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What keeps good salespeople from achieving better results has little to do with techniques or the service you sell. You must spot the "sales killers," i.e., actions and attitudes that result in dead deals, wasted time, discouragement and making excuses for unacceptable performance. 

Lack of Balance: Many people cite relationship-building as the key to selling.  While it's certainly one key, it's not the only one.  To be successful, sellers must balance relationship-building with defining and advancing the sale.  Neither will accomplish the goal alone. Make sure you build a basis for decision along with the relationship.

“Skimming the Cream”: Failing to take all prospects seriously is sometimes called skimming the cream off the top. It means screening leads to get the "hot" ones, those believed to be immediate buyers. Once the "ready-to-buy-now" prospects have been called, there is still plenty of business--and someone will get it. The key is to evaluate the prospects and create an ongoing plan to stay in touch with them until they become the cream. They will buy at some point, and the only worthy goal is to be there at the right time.  It's OK to skim, but make sure you're also cultivating the future cream.

Quitting Too Soon: One serious sales-killer is dismissing prospects too quickly.  Many sales are lost because the salesperson walks away before the prospect is ready to buy.  As a result, the sale is virtually handed to the next salesperson that comes through the door. Buying cycles are longer than ever, and each buyer has unique needs and an individual buying style.  Review the three types of buyer needs to make sure that you probe for the needs that define this buyer's style.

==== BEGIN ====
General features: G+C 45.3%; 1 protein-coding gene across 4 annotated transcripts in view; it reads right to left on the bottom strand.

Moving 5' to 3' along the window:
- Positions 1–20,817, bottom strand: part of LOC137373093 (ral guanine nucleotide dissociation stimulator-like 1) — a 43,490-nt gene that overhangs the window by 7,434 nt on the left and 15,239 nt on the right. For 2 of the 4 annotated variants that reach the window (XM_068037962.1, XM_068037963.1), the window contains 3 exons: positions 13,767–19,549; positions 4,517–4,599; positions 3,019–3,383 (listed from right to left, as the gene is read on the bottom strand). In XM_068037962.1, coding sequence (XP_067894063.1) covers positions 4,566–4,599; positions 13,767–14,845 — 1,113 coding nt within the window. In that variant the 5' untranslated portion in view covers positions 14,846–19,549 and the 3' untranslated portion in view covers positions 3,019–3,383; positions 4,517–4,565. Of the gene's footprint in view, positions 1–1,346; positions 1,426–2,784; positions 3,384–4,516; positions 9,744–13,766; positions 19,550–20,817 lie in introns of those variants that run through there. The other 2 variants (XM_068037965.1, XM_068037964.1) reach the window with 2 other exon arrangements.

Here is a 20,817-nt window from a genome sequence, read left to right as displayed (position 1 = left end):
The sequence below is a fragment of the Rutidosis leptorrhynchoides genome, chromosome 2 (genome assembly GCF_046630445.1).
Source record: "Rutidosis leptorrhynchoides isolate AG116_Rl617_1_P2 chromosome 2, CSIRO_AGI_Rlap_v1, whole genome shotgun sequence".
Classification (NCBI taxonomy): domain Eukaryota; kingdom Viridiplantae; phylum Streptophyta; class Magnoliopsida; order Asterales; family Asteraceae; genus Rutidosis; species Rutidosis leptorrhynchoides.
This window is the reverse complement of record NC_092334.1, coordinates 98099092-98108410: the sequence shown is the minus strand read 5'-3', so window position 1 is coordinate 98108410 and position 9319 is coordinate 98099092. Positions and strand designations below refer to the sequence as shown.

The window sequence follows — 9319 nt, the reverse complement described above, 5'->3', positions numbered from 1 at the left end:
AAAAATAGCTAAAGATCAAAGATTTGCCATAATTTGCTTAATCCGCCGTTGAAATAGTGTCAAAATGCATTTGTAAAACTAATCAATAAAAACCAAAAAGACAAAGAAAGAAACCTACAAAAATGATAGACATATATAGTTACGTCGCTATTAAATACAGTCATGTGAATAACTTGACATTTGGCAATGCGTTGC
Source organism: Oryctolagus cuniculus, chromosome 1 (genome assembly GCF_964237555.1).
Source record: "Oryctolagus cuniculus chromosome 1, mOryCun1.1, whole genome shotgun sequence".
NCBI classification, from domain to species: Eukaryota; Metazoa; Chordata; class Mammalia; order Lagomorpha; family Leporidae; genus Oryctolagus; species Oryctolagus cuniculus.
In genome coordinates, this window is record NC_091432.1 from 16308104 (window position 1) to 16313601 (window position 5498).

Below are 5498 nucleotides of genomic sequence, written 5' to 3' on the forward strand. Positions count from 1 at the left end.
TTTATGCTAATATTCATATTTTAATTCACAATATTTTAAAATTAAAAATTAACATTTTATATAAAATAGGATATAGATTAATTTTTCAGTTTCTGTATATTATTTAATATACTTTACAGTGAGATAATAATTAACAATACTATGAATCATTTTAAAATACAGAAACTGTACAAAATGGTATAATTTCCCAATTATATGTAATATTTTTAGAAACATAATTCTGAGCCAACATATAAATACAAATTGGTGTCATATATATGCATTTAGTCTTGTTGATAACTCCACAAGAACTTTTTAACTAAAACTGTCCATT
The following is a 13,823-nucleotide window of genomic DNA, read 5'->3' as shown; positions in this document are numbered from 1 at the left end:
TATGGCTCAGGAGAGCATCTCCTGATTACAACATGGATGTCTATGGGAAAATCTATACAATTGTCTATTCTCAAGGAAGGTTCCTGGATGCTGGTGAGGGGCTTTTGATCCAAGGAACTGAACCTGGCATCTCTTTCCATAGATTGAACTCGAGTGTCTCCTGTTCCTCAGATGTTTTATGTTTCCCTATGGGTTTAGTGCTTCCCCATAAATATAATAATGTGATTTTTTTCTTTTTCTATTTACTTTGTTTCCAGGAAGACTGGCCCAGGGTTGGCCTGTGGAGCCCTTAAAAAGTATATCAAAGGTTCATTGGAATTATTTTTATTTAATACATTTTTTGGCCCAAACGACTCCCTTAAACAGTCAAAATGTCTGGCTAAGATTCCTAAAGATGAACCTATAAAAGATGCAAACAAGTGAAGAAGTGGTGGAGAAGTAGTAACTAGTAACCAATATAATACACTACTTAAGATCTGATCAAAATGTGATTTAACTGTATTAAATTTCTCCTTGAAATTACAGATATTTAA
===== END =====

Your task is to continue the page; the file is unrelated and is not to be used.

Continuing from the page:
Here are some things that very experienced salespeople know, but don't always share:

  • Rule of 45: About 45% of sales leads will turn into sales in the next 12 months (22-25% will convert in six months--either by you or by a competitor).
  • Follow up: Follow up on every lead until the prospect buys (from someone) or dies. If a lead is a few months old, there is still an 80% chance the prospect hasn't made the decision yet. After six months, there is still a 50% chance; 75% of people who inquire tend to buy. Yet somewhere between half and 88% of leads are not followed up thoroughly.
  • Older Leads Mean Fewer Competitors: Let others give up early, and you will boost your success rate, even if your skills aren't what they eventually will be.

Next week: Sales Killers, part 2.

Mike O'Horo

What's the most critical thing to focus on in your sales activity? Getting a decision. To learn why, download our free eBook, The Blind Spot that Prevents Lawyers from Doubling Their Income.